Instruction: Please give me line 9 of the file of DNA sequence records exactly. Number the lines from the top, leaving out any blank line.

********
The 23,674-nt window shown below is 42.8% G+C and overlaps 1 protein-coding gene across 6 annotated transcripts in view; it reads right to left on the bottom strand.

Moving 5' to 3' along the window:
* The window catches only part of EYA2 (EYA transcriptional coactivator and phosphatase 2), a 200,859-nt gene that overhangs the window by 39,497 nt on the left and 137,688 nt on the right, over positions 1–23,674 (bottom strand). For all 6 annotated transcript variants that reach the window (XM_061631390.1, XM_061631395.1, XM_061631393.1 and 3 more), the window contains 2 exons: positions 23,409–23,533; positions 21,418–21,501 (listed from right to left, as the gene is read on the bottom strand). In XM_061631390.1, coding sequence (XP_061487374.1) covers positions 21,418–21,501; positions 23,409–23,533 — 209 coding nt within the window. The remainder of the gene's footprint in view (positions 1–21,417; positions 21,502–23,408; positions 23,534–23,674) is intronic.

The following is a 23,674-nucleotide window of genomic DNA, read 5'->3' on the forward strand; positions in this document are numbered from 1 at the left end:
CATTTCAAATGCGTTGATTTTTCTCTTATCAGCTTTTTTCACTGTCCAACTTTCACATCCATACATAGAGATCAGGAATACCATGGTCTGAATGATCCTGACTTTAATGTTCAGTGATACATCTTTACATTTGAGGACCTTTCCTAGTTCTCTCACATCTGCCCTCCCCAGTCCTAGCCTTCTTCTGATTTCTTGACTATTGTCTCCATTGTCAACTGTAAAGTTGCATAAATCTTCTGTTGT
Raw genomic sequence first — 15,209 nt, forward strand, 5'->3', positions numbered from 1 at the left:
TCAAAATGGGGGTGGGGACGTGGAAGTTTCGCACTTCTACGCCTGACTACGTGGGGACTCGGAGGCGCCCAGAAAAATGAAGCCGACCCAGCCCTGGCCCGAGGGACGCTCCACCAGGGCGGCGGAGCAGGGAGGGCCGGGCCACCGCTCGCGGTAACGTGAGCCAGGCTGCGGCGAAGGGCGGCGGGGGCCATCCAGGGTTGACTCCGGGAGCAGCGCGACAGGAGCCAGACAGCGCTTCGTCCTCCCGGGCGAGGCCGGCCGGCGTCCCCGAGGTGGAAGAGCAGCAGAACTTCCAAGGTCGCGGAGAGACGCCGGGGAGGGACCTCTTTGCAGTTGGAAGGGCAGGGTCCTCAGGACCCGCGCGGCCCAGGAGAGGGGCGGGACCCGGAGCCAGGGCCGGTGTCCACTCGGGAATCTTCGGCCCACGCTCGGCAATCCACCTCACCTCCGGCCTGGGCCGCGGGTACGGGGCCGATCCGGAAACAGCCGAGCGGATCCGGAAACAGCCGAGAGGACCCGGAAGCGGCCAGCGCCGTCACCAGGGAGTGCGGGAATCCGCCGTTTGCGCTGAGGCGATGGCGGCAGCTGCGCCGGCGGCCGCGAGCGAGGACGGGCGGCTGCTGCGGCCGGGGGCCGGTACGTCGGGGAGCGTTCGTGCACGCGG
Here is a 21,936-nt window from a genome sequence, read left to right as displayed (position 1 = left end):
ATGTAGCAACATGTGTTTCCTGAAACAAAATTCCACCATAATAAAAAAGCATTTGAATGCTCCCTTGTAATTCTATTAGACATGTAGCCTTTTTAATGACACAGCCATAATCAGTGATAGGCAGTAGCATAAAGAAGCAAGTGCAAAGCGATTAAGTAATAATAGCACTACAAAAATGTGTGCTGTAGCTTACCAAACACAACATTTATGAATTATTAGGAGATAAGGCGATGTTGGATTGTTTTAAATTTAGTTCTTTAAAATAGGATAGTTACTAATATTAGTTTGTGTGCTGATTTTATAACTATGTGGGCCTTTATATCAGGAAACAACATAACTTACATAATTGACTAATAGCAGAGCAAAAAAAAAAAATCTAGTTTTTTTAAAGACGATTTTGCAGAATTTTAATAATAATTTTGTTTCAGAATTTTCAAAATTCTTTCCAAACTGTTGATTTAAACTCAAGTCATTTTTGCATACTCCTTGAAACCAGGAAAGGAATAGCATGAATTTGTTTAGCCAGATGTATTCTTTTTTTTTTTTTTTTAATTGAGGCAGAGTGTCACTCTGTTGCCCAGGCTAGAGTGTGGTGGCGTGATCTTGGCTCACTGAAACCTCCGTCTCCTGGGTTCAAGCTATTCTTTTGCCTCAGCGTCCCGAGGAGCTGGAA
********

ATGTAGCAACATGTGTTTCCTGAAACAAAATTCCACCATAATAAAAAAGCATTTGAATGCTCCCTTGTAATTCTATTAGACATGTAGCCTTTTTAATGACACAGCCATAATCAGTGATAGGCAGTAGCATAAAGAAGCAAGTGCAAAGCGATTAAGTAATAATAGCACTACAAAAATGTGTGCTGTAGCTTACCAAACACAACATTTATGAATTATTAGGAGATAAGGCGATGTTGGATTGTTTTAAATTTAGTTCTTTAAAATAGGATAGTTACTAATATTAGTTTGTGTGCTGATTTTATAACTATGTGGGCCTTTATATCAGGAAACAACATAACTTACATAATTGACTAATAGCAGAGCAAAAAAAAAAAATCTAGTTTTTTTAAAGACGATTTTGCAGAATTTTAATAATAATTTTGTTTCAGAATTTTCAAAATTCTTTCCAAACTGTTGATTTAAACTCAAGTCATTTTTGCATACTCCTTGAAACCAGGAAAGGAATAGCATGAATTTGTTTAGCCAGATGTATTCTTTTTTTTTTTTTTTTAATTGAGGCAGAGTGTCACTCTGTTGCCCAGGCTAGAGTGTGGTGGCGTGATCTTGGCTCACTGAAACCTCCGTCTCCTGGGTTCAAGCTATTCTTTTGCCTCAGCGTCCCGAGGAGCTGGAA